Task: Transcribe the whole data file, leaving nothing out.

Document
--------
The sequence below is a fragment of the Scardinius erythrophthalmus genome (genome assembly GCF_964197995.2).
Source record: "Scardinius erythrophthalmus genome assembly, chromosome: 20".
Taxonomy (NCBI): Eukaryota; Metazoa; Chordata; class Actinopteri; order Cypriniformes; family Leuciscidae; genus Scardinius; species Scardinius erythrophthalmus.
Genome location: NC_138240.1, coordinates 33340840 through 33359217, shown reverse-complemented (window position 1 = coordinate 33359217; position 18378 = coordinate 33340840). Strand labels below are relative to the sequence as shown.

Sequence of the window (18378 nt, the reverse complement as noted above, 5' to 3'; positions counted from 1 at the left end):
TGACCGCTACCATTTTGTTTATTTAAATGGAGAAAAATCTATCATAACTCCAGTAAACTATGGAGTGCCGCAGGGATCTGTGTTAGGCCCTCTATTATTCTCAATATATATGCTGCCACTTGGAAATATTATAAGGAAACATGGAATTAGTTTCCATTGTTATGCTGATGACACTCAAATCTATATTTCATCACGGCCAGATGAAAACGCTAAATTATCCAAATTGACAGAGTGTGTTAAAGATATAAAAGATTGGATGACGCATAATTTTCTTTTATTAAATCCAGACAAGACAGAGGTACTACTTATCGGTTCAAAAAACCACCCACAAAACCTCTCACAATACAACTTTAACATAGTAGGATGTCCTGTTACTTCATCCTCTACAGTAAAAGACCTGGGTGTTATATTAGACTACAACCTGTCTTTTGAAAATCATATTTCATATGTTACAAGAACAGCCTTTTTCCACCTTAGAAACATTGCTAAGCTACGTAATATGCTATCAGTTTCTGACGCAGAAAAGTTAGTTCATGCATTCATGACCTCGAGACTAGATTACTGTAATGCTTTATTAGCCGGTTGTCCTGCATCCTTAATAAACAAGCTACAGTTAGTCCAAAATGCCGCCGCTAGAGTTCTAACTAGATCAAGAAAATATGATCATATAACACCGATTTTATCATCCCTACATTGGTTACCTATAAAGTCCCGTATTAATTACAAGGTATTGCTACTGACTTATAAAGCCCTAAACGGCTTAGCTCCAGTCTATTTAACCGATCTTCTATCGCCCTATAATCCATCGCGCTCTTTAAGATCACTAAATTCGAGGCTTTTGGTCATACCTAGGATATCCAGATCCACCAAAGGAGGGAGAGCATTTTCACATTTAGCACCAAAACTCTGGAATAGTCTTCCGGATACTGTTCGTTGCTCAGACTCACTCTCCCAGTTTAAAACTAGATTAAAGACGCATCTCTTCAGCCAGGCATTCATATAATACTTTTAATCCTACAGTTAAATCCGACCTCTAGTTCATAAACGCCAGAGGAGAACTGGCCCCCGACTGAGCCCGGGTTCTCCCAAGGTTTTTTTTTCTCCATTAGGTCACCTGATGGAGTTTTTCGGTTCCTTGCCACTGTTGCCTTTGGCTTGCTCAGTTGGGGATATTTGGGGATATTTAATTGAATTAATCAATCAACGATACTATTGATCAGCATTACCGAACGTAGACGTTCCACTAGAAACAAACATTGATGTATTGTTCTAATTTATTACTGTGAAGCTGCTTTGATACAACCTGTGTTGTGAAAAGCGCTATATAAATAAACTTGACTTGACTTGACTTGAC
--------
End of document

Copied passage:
The sequence below is a fragment of the Scardinius erythrophthalmus genome (genome assembly GCF_964197995.2).
Source record: "Scardinius erythrophthalmus genome assembly, chromosome: 20".
Taxonomy (NCBI): Eukaryota; Metazoa; Chordata; class Actinopteri; order Cypriniformes; family Leuciscidae; genus Scardinius; species Scardinius erythrophthalmus.
Genome location: NC_138240.1, coordinates 33340840 through 33359217, shown reverse-complemented (window position 1 = coordinate 33359217; position 18378 = coordinate 33340840). Strand labels below are relative to the sequence as shown.

Sequence of the window (18378 nt, the reverse complement as noted above, 5' to 3'; positions counted from 1 at the left end):
TGACCGCTACCATTTTGTTTATTTAAATGGAGAAAAATCTATCATAACTCCAGTAAACTATGGAGTGCCGCAGGGATCTGTGTTAGGCCCTCTATTATTCTCAATATATATGCTGCCACTTGGAAATATTATAAGGAAACATGGAATTAGTTTCCATTGTTATGCTGATGACACTCAAATCTATATTTCATCACGGCCAGATGAAAACGCTAAATTATCCAAATTGACAGAGTGTGTTAAAGATATAAAAGATTGGATGACGCATAATTTTCTTTTATTAAATCCAGACAAGACAGAGGTACTACTTATCGGTTCAAAAAACCACCCACAAAACCTCTCACAATACAACTTTAACATAGTAGGATGTCCTGTTACTTCATCCTCTACAGTAAAAGACCTGGGTGTTATATTAGACTACAACCTGTCTTTTGAAAATCATATTTCATATGTTACAAGAACAGCCTTTTTCCACCTTAGAAACATTGCTAAGCTACGTAATATGCTATCAGTTTCTGACGCAGAAAAGTTAGTTCATGCATTCATGACCTCGAGACTAGATTACTGTAATGCTTTATTAGCCGGTTGTCCTGCATCCTTAATAAACAAGCTACAGTTAGTCCAAAATGCCGCCGCTAGAGTTCTAACTAGATCAAGAAAATATGATCATATAACACCGATTTTATCATCCCTACATTGGTTACCTATAAAGTCCCGTATTAATTACAAGGTATTGCTACTGACTTATAAAGCCCTAAACGGCTTAGCTCCAGTCTATTTAACCGATCTTCTATCGCCCTATAATCCATCGCGCTCTTTAAGATCACTAAATTCGAGGCTTTTGGTCATACCTAGGATATCCAGATCCACCAAAGGAGGGAGAGCATTTTCACATTTAGCACCAAAACTCTGGAATAGTCTTCCGGATACTGTTCGTTGCTCAGACTCACTCTCCCAGTTTAAAACTAGATTAAAGACGCATCTCTTCAGCCAGGCATTCATATAATACTTTTAATCCTACAGTTAAATCCGACCTCTAGTTCATAAACGCCAGAGGAGAACTGGCCCCCGACTGAGCCCGGGTTCTCCCAAGGTTTTTTTTTCTCCATTAGGTCACCTGATGGAGTTTTTCGGTTCCTTGCCACTGTTGCCTTTGGCTTGCTCAGTTGGGGATATTTGGGGATATTTAATTGAATTAATCAATCAACGATACTATTGATCAGCATTACCGAACGTAGACGTTCCACTAGAAACAAACATTGATGTATTGTTCTAATTTATTACTGTGAAGCTGCTTTGATACAACCTGTGTTGTGAAAAGCGCTATATAAATAAACTTGACTTGACTTGACTTGAC